Monthly Archives: July 2010

Garden as setting for life's drama

Anna Gilman Hill’s ‘Grey Garden’ in the East Hamptons is the setting for a movie on the lives of mother and daughter Little and Big Eddie. Anna Hill has been described as “one of the world’s greatest feminine horticulturalists.”

Yet the women who acquired her garden were challenged by the legacy she left them.

The Grey Garden, and the women’s struggle to maintain a viable garden in a beachside setting, somehow parallel their lives as individuals.

The future of the future?

When Marcel Duchamp painted ‘The Passage from Virgin to Bride’ in 1912 New York was still deeply in shock from the loss of the unsinkable Titanic earlier in the year. On April 15, 1912 headlines had read: ‘God Himself Could Not Sink This Ship.’ Yet, all it took was an iceberg in the darkness to shake man’s faith in technology. Perhaps the 6th May suffrage marches in the city similarly shook the pscyhe of the men of the city? Yet by 1917 the women of New York had the right to vote.

Sara Bard Field is said to have had conventional beginnings as a Baptist missionary wife. It is recorded that “she gradually evolved intellectually, emotionally and spiritually” finding the love of her life, working for suffrage and the right to birth control.

In 2010, once again icebergs are causing sleepness nights as temperatures heat up and polar ice caps continue to melt. This time perhaps young women are in danger of asking for ‘presidencies’ (think Sarah Palin), equal participation at the UN and who knows what else?

Greening the greenback: the US green city renaissance

Green cities in the US refer not only to an attempt to integrate the environment into the concerns of city planning, but also attempts at greening the economy of these cities. The measures that are applied to rank the cities include:

*public/private incubators for clean technology industries

* renewable energy

* advanced transportation

* advanced water treatment

* alternative fuels

*green building

*energy efficiency

It is said that “these indicators gauge, for instance, which cities’ public transit, renewable energy, local food, and development approaches are more likely to either limit or intensify the negative economic and environmental impacts of fossil fuel dependence.” Although these goals are admirable, they are really only concerned with a soft green economy, and don’t go close to the total economic transformation which seems to be called for if cities are going to continue to thrive into the future as places for human settlement.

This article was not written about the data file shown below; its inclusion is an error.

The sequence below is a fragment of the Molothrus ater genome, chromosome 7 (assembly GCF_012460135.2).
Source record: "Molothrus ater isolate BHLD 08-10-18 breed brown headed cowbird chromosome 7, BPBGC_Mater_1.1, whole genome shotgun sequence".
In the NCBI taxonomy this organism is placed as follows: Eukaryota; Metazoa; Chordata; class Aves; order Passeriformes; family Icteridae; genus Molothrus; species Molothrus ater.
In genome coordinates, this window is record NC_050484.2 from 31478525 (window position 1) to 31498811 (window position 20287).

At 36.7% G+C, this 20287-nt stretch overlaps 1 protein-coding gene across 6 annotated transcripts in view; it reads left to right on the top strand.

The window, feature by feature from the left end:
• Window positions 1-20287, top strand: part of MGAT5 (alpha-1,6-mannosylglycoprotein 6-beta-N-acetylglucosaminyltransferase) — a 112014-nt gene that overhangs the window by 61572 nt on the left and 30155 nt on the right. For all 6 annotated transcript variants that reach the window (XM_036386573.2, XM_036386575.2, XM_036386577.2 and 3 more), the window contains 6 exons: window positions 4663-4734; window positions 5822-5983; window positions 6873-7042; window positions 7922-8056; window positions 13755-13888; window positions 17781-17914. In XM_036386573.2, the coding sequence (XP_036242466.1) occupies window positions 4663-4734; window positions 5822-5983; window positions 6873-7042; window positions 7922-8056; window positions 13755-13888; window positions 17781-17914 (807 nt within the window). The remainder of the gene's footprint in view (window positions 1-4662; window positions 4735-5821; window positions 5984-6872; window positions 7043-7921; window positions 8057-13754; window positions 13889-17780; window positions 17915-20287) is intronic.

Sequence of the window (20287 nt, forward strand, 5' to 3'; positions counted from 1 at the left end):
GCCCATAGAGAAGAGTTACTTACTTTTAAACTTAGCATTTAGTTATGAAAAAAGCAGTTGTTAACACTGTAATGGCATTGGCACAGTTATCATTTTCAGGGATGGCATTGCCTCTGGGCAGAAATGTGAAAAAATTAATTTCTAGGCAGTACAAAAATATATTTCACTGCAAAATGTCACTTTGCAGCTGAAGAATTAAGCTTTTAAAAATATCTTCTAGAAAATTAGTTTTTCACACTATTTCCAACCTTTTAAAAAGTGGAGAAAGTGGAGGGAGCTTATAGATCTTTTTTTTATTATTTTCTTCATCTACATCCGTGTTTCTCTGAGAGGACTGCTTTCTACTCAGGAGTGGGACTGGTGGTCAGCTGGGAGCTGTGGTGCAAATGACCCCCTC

Patrick Blanc green walls are beautiful – but are they sustainable?

Patrick Blanc has made a great contribution to the technology of green walls, with beautiful results. But do they make useful contributions to environmental and sustainable design objectives? I do not know and would like to hear of any scientific evidence and environmental impact assessments. My guesses are (1) Patrick Blanc’s green walls use more energy for pumps/materials/manufacture than they save through insulation (2) more of Patrick Blanc’s green walls use tapwater than use rain which has fallen on the site (3) Patrick Blanc’s green walls make useful contributions to noise attenuation and dust capture (4) the contribution of Patrick Blanc’s green walls to biodiversity is negligible (5) one could achieve more environmental benefits, though less beauty, by using climbers.
The above example is on the Athaneum Hotel in Picadilly, London.
Stephen Alton shares my scepticism.

Garden designs at the Hampton Court Flower Show 2010

Happy hippos at Hampton Court Flower Show 2010

Happy hippos at Hampton Court Flower Show 2010

One does not see too many Hippo Gardens, and they don’t win many awards, but at Hampton Court in 2010 we were pleased to find ourselves much more in agreement with the garden design judges than at many shows. It confirms our usual advice to clients: if you want a good garden design then you should employ a good garden designer. Such people may have no training or any training – but more often than not you will find that they have, like the 2010 winners, completed educational courses in landscape architecture or garden design.